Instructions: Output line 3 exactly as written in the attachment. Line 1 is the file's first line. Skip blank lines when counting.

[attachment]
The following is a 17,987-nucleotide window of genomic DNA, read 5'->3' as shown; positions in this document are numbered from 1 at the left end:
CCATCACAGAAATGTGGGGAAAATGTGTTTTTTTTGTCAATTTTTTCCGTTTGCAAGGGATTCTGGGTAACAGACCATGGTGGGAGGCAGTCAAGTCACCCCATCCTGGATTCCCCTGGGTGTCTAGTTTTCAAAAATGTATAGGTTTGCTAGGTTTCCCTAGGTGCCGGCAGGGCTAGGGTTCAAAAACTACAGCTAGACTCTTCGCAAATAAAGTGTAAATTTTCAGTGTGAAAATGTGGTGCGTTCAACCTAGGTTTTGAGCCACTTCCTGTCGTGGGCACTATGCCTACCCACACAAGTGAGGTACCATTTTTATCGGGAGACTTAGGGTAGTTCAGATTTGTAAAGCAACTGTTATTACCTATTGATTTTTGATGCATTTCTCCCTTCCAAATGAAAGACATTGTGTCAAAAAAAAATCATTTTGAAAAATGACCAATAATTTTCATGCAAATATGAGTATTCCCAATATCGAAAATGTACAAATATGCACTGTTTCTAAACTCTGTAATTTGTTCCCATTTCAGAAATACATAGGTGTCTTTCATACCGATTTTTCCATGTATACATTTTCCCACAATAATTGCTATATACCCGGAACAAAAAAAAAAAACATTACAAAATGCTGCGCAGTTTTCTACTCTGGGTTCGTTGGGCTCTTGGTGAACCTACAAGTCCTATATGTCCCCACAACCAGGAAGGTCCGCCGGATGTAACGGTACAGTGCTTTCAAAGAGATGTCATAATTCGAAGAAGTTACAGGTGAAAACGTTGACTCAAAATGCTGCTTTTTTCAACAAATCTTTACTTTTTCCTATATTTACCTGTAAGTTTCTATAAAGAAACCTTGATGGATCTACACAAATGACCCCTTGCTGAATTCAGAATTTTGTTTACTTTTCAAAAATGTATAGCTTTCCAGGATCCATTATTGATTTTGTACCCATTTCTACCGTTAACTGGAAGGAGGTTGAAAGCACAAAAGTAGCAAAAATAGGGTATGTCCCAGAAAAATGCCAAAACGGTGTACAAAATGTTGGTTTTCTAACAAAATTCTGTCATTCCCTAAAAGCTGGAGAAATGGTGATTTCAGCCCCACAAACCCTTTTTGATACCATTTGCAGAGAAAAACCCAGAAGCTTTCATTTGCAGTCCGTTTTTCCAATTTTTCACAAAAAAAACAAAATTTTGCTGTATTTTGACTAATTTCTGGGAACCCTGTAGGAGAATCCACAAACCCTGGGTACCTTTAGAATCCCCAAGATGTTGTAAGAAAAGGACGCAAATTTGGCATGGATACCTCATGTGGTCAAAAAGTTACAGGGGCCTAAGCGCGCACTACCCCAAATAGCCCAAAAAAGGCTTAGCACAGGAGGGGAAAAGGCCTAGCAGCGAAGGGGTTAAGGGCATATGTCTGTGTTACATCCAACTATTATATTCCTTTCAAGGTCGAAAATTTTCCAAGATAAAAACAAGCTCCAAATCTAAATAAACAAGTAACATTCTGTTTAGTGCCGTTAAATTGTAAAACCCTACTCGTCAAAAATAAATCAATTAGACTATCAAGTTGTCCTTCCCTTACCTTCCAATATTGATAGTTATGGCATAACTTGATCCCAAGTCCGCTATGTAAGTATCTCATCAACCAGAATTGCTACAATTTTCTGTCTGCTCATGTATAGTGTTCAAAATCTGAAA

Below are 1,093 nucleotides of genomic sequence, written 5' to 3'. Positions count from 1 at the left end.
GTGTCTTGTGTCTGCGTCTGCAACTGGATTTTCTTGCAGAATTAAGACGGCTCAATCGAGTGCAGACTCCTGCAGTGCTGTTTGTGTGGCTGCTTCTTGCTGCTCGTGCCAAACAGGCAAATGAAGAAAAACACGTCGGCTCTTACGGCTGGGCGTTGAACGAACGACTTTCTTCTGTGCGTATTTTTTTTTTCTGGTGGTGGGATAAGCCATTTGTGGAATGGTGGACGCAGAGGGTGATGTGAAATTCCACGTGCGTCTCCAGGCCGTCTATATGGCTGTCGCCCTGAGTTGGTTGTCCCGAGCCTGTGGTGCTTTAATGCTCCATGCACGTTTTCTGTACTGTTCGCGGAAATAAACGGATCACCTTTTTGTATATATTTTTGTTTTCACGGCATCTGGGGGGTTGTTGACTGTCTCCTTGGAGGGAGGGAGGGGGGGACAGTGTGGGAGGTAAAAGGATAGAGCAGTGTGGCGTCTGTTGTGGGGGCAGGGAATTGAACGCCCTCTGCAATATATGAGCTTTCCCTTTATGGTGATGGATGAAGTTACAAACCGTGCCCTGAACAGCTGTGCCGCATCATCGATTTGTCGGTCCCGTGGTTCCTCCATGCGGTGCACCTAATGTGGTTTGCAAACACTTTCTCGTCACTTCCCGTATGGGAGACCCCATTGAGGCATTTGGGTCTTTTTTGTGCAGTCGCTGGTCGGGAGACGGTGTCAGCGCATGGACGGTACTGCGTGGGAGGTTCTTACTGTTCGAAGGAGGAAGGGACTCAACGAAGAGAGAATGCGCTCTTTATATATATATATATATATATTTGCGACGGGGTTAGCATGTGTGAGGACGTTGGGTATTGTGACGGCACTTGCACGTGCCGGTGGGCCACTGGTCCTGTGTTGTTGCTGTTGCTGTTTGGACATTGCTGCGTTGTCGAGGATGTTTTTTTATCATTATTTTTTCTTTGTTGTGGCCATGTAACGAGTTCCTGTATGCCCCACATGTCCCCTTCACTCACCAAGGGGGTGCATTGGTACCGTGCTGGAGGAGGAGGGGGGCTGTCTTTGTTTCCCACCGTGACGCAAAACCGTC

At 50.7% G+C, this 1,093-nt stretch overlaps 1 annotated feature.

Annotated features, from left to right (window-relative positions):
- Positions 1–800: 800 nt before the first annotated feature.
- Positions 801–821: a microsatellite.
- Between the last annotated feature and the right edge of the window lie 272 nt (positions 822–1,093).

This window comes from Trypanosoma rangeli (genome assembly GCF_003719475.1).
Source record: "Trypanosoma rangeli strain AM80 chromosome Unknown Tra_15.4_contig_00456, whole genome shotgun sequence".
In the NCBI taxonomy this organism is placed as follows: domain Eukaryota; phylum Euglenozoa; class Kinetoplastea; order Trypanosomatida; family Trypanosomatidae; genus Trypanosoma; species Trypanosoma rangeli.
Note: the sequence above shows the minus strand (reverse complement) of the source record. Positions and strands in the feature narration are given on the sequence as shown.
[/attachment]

Below are 1,093 nucleotides of genomic sequence, written 5' to 3'. Positions count from 1 at the left end.